Fear is the real threat to the ‘Maltese identity’

The biggest threat to the ‘Maltese identity’ is the scaremongering and nationalistic frenzy of the so-called patriots

Marking the 71st anniversary of the liberation of Auschwitz, President Marie Louise Coleiro Preca sent out a strong message against exclusion and racism.

“We must respond with courage and resolve, to ensure that the seeds of that hatred, which grew into such evil, are never allowed to take root in our societies again. We must protect the persecuted. We must speak out against bigotry and hatred. We must remember, and in remembering, we must be transformed,” Coleiro Preca said.

Some 90 years ago, in what was then known as the Weimar Republic, a fringe group of die-hard German nationalists fuelled a hate campaign in which they blamed the Jews for all of the country’s ills.

While serving a prison sentence, Adolf Hitler wrote that the Jews planned to “contaminate” the blood of pure Germans, accused them of being the mastermind of every crime, and said they wanted to lower Germany’s culture to dominate the country.

Years before exterminating millions of Jews, communists, homosexuals, Roma people and people with disability, Hitler wrote: “by defending myself against the Jew, I am fighting for the work of the Lord.”

Sounds familiar, doesn’t it?

Fast forward to 2016 and a fringe group of ham-fisted Maltese nationalists are invoking the name of their Christian god in spreading hate against anyone who does not look or act like them.

By selectively targeting foreigners – especially black third country nationals – and Muslims, the self-defined patriots are spreading lies in an attempt to fuel more hatred against human beings who happen to have different skin colour or different beliefs.

They blame whoever looks or acts different for everything, from “contaminating” the Maltese identity (which is nothing but a blend of different cultures and religions, including Islam) to being the criminal masterminds behind every theft, assault and murder.

Yet, as ridiculous as their pork sandwich stunt and their maladroit handling of their own supporters and the media might be, their hate campaign should not be ignored.

In the years that led to Auschwitz, Bergen-Belsen and Dachau, Jews were blamed for the economic woes of a humiliated and impoverished Germany, instigating violence against millions of innocent people.

Thankfully, given Malta’s economic stability, the self-declared patriots cannot do the same. But if Malta were to suffer an economic downturn, I’m pretty sure third country nationals and possibly the Muslim community, which includes thousands of Maltese citizens will take the blame for everything, from unemployment to inflation.

These are testing times, but whoever believes in equality and freedom must stand up and be counted in the face of intolerance and hate.

The Muslim community praying in Msida and the Eritrean procession celebrating The Epiphany in Valletta were termed as a threat to “our” lifestyle and security. But the real threat to society is posed by ignorance, fear and intolerance.

The Muslim community, which for a few weeks congregated in an Msida garden to pray, is not making outrageous demands. They’ve seen four planning applications for a change of use turned down by MEPA because among others, one local council did not want a mosque within its confines.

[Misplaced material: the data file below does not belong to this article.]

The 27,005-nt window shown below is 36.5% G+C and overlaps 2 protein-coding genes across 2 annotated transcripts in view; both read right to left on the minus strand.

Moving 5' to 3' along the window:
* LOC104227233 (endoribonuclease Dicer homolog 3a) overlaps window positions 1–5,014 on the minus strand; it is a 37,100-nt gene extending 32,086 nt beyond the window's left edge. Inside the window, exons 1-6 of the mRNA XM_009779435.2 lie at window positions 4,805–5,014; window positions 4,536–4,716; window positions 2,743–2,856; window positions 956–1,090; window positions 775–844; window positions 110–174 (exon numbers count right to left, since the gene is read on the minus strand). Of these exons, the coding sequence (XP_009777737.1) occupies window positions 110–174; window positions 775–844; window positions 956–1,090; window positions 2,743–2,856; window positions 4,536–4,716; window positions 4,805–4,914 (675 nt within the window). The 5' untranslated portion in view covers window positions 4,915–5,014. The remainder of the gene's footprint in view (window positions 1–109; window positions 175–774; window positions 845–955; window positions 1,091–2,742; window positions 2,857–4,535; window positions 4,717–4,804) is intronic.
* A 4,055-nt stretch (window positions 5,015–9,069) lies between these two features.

Now they are asking authorities to regularise places the Muslim community already owns or rents according to the country’s planning laws. Religions should not be privileged by the State but the social role played by religions should not be overlooked. In this country, sport associations and NGOs receive financial and logistic assistance from the State. They play important social and democratic roles, at times filling in the State’s lacunas.

The same goes for religious organisations. As long as they are registered and regularised and operate in full respect of the law of the land and fundamental human rights and freedoms I see no reason why they should be treated any differently.

Rightly so, many have questioned why the breakaway group of Muslims is not holding its Friday prayers in the Paola mosque.  

They claim it’s a question of space and location. The need for more places of worship for a growing community is unquestionable, as is the need for new places of worship and organisations to be regularised.

The fear of the so-called radicalisation of Muslims is real but driving them underground and marginalising whole communities will only foment further rancour, hatred and exclusion.

Moreover, I see nothing extraordinary in groups straying away from mainstream religions. According to the Center for the Study of Global Christianity (CSGC), there are approximately 41,000 Christian denominations and organisations in the world and they all took pride in their differences.

Silly? Probably, but however irrational and dogmatic religions are, they are a mainstay in most societies. 

Accepting diversity and speaking out against discrimination, bigotry and hatred is vital in achieving harmony.

Understanding and mitigating the challenges and changes brought about by migration is also necessary. But the biggest threat to the ‘Maltese identity’ is the scaremongering and nationalistic frenzy of the so-called patriots.

This is not a call for misplaced tolerance or for the glorification of minorities. As long as people are excluded and marginalised because of the way they look or because they have different beliefs or sexual orientation, the division between ‘us and them’ and inequality will never perish.